Routine gait analysis, in our view, is essential for the early detection of musculoskeletal/neuromuscular diseases. However, due to the cost factor, commercially available gait analysis tools cannot be adopted for use in under-resourced tertiary care hospitals. We report here a practical and economical approach to implementing gait analysis using universally available digital tools and free access software systems. In our view, the feasibility of these indigenously adopted digital tools allows for implementing routine gait analysis practices in not only under-resourced tertiary care hospitals but also can be adopted in primary care facilities to improve the early detection of potential musculoskeletal/neuromuscular diseases.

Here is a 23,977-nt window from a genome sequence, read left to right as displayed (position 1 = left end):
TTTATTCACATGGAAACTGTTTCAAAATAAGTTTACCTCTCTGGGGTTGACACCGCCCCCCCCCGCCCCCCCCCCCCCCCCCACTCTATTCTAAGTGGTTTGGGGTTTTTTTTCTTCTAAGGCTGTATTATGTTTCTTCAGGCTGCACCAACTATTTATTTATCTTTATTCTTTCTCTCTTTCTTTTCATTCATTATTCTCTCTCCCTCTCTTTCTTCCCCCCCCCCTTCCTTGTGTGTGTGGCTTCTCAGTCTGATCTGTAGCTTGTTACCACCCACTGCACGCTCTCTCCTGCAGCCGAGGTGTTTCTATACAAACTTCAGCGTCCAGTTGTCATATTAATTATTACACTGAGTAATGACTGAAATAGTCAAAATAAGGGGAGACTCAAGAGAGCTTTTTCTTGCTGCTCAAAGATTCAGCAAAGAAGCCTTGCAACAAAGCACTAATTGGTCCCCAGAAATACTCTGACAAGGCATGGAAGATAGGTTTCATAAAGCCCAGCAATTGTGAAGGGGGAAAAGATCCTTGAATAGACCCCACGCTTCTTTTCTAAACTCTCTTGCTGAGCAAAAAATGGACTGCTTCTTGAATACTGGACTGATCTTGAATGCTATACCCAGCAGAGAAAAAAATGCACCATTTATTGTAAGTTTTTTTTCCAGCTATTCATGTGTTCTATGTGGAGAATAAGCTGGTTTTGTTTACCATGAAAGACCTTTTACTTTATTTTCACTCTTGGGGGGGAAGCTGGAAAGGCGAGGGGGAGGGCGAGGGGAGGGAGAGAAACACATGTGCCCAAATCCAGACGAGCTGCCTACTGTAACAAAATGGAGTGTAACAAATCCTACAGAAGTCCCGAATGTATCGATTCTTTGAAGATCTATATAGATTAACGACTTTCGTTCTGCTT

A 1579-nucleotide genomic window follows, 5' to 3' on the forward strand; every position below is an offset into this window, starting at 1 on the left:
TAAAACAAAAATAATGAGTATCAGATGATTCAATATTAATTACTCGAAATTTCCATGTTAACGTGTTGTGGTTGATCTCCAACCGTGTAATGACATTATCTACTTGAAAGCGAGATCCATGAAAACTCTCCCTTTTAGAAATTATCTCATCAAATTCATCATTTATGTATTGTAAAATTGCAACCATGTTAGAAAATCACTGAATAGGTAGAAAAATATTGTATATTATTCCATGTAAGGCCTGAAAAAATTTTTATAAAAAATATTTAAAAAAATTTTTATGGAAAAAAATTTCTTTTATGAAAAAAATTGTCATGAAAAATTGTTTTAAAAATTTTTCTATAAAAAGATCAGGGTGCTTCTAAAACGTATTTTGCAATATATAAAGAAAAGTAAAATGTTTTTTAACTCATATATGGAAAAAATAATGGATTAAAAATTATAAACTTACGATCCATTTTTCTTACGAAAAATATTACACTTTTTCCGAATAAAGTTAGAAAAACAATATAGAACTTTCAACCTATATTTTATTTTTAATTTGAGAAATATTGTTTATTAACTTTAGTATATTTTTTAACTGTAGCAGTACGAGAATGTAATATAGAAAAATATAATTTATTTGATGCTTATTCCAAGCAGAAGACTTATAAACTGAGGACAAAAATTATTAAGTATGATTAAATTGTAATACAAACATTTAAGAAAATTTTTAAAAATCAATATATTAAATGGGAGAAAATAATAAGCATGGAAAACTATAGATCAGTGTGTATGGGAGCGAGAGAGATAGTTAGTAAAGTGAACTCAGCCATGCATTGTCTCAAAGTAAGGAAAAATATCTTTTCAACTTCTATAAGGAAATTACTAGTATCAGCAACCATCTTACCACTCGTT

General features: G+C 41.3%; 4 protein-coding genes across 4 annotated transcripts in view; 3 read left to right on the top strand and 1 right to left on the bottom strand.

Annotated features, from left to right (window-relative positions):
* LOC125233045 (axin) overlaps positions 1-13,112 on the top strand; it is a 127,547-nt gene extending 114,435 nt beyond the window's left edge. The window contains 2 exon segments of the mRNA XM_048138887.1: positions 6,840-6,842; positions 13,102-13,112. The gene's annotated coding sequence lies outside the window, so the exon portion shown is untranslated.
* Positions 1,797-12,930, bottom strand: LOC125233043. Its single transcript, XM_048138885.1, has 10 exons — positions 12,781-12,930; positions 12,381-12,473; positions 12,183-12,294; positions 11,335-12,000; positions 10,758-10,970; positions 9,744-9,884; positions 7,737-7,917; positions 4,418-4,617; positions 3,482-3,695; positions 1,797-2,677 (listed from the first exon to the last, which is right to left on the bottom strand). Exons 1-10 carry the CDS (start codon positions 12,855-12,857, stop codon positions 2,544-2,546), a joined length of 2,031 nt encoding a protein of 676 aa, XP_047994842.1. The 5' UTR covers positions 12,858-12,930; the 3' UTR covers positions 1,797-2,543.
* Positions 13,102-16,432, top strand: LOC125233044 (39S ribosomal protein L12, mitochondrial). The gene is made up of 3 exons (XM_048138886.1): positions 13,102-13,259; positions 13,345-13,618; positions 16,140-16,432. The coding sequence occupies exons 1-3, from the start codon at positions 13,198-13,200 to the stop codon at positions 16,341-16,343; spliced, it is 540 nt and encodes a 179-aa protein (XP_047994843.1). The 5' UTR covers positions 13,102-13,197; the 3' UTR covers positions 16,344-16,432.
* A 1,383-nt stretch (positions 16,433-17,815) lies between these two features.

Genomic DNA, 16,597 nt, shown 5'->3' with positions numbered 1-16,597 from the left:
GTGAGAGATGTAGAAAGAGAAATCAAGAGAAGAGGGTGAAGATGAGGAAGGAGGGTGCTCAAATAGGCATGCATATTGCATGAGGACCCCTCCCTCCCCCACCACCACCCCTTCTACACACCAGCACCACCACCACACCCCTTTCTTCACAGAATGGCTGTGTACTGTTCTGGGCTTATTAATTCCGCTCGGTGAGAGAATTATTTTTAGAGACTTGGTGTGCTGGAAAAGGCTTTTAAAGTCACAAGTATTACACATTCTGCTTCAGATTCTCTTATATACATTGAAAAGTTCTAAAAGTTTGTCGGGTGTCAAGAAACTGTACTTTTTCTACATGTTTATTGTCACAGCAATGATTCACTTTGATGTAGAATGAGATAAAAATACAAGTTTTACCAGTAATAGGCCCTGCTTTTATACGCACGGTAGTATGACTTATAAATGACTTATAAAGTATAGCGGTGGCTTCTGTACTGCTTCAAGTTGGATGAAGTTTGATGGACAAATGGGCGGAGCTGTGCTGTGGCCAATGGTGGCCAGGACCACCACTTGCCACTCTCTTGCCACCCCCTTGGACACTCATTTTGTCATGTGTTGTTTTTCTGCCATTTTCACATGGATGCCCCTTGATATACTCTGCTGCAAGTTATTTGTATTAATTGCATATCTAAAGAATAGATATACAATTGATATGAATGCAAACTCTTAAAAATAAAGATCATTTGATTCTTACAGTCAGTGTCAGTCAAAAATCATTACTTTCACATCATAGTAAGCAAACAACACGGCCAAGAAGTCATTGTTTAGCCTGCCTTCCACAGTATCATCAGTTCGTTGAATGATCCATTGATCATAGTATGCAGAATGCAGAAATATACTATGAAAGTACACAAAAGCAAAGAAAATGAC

Our indigenous approach to gait analysis demonstrated in this study is suitable for detecting all aspects of the sequence of events in a normal gait cycle, that is, the heel strike (which indicates the beginning of stance), followed by the foot flat and heel rise, until the toe-off event (which indicates the beginning of the swing phase), and the end of next heel strike.[6] In addition to the digital analysis tools, in a clinical setting, gait and mobility assessments also involve the use of standard set questionnaires, observations, and simple functional performance assessments adopted to fit for purpose to suit the local circumstances.[7] Although we didn’t test the merit of supplementing these additional clinical approaches with the digital assessments in this study, it is reasonable to foresee whether such a multidimensional approach will further refine the clinical best practice.